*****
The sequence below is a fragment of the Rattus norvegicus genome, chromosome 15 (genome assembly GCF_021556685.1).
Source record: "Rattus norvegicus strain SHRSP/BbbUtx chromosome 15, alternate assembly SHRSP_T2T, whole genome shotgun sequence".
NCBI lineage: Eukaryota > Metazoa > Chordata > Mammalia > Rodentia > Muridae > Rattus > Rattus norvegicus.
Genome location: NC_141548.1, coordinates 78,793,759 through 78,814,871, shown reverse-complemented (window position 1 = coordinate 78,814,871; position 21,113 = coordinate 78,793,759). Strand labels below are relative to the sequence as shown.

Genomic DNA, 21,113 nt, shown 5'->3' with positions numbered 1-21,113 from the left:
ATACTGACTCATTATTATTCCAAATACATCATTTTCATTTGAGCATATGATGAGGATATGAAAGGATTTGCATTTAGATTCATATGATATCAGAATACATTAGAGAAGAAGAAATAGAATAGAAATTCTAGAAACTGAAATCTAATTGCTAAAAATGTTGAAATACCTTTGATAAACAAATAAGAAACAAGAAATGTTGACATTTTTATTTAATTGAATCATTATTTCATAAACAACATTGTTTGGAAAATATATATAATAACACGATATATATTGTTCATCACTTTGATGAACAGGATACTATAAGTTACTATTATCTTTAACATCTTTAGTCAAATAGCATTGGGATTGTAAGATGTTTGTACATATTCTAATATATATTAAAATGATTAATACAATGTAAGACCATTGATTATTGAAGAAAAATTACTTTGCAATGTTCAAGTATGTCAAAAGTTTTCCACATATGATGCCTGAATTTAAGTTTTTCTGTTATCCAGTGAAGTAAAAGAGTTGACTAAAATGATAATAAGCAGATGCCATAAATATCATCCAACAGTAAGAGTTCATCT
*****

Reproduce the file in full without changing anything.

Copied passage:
The sequence below is a fragment of the Rattus norvegicus genome, chromosome 15 (genome assembly GCF_021556685.1).
Source record: "Rattus norvegicus strain SHRSP/BbbUtx chromosome 15, alternate assembly SHRSP_T2T, whole genome shotgun sequence".
NCBI lineage: Eukaryota > Metazoa > Chordata > Mammalia > Rodentia > Muridae > Rattus > Rattus norvegicus.
Genome location: NC_141548.1, coordinates 78,793,759 through 78,814,871, shown reverse-complemented (window position 1 = coordinate 78,814,871; position 21,113 = coordinate 78,793,759). Strand labels below are relative to the sequence as shown.

Genomic DNA, 21,113 nt, shown 5'->3' with positions numbered 1-21,113 from the left:
ATACTGACTCATTATTATTCCAAATACATCATTTTCATTTGAGCATATGATGAGGATATGAAAGGATTTGCATTTAGATTCATATGATATCAGAATACATTAGAGAAGAAGAAATAGAATAGAAATTCTAGAAACTGAAATCTAATTGCTAAAAATGTTGAAATACCTTTGATAAACAAATAAGAAACAAGAAATGTTGACATTTTTATTTAATTGAATCATTATTTCATAAACAACATTGTTTGGAAAATATATATAATAACACGATATATATTGTTCATCACTTTGATGAACAGGATACTATAAGTTACTATTATCTTTAACATCTTTAGTCAAATAGCATTGGGATTGTAAGATGTTTGTACATATTCTAATATATATTAAAATGATTAATACAATGTAAGACCATTGATTATTGAAGAAAAATTACTTTGCAATGTTCAAGTATGTCAAAAGTTTTCCACATATGATGCCTGAATTTAAGTTTTTCTGTTATCCAGTGAAGTAAAAGAGTTGACTAAAATGATAATAAGCAGATGCCATAAATATCATCCAACAGTAAGAGTTCATCT